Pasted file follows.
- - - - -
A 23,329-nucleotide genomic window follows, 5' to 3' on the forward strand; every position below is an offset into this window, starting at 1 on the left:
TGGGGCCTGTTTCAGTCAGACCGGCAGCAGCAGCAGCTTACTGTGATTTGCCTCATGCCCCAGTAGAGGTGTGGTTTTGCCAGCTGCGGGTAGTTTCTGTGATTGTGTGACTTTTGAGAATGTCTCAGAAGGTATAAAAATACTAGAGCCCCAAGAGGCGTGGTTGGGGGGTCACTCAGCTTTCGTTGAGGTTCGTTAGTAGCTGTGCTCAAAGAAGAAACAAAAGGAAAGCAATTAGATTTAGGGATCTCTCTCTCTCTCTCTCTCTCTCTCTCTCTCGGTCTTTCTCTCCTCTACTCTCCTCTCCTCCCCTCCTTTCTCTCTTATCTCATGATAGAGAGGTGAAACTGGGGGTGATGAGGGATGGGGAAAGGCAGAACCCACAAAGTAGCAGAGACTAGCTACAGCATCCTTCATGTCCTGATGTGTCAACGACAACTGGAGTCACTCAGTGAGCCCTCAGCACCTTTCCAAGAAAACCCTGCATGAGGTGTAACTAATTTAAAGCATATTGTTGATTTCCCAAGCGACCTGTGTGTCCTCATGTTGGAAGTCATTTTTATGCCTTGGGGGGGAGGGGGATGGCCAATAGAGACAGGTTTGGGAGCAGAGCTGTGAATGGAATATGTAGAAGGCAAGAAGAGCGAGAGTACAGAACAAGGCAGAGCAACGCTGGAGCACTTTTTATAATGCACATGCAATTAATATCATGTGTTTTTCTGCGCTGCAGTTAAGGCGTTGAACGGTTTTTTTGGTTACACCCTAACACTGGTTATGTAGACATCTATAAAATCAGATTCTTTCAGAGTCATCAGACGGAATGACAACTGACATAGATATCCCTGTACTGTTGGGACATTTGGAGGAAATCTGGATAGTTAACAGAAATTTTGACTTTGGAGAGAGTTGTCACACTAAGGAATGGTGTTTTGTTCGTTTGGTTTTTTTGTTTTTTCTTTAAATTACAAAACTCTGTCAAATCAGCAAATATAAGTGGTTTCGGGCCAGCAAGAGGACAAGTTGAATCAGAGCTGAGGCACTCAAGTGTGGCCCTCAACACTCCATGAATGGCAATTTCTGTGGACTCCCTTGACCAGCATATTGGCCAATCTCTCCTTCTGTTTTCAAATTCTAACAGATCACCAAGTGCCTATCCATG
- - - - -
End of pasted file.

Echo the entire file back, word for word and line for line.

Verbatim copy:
A 23,329-nucleotide genomic window follows, 5' to 3' on the forward strand; every position below is an offset into this window, starting at 1 on the left:
TGGGGCCTGTTTCAGTCAGACCGGCAGCAGCAGCAGCTTACTGTGATTTGCCTCATGCCCCAGTAGAGGTGTGGTTTTGCCAGCTGCGGGTAGTTTCTGTGATTGTGTGACTTTTGAGAATGTCTCAGAAGGTATAAAAATACTAGAGCCCCAAGAGGCGTGGTTGGGGGGTCACTCAGCTTTCGTTGAGGTTCGTTAGTAGCTGTGCTCAAAGAAGAAACAAAAGGAAAGCAATTAGATTTAGGGATCTCTCTCTCTCTCTCTCTCTCTCTCTCTCTCGGTCTTTCTCTCCTCTACTCTCCTCTCCTCCCCTCCTTTCTCTCTTATCTCATGATAGAGAGGTGAAACTGGGGGTGATGAGGGATGGGGAAAGGCAGAACCCACAAAGTAGCAGAGACTAGCTACAGCATCCTTCATGTCCTGATGTGTCAACGACAACTGGAGTCACTCAGTGAGCCCTCAGCACCTTTCCAAGAAAACCCTGCATGAGGTGTAACTAATTTAAAGCATATTGTTGATTTCCCAAGCGACCTGTGTGTCCTCATGTTGGAAGTCATTTTTATGCCTTGGGGGGGAGGGGGATGGCCAATAGAGACAGGTTTGGGAGCAGAGCTGTGAATGGAATATGTAGAAGGCAAGAAGAGCGAGAGTACAGAACAAGGCAGAGCAACGCTGGAGCACTTTTTATAATGCACATGCAATTAATATCATGTGTTTTTCTGCGCTGCAGTTAAGGCGTTGAACGGTTTTTTTGGTTACACCCTAACACTGGTTATGTAGACATCTATAAAATCAGATTCTTTCAGAGTCATCAGACGGAATGACAACTGACATAGATATCCCTGTACTGTTGGGACATTTGGAGGAAATCTGGATAGTTAACAGAAATTTTGACTTTGGAGAGAGTTGTCACACTAAGGAATGGTGTTTTGTTCGTTTGGTTTTTTTGTTTTTTCTTTAAATTACAAAACTCTGTCAAATCAGCAAATATAAGTGGTTTCGGGCCAGCAAGAGGACAAGTTGAATCAGAGCTGAGGCACTCAAGTGTGGCCCTCAACACTCCATGAATGGCAATTTCTGTGGACTCCCTTGACCAGCATATTGGCCAATCTCTCCTTCTGTTTTCAAATTCTAACAGATCACCAAGTGCCTATCCATG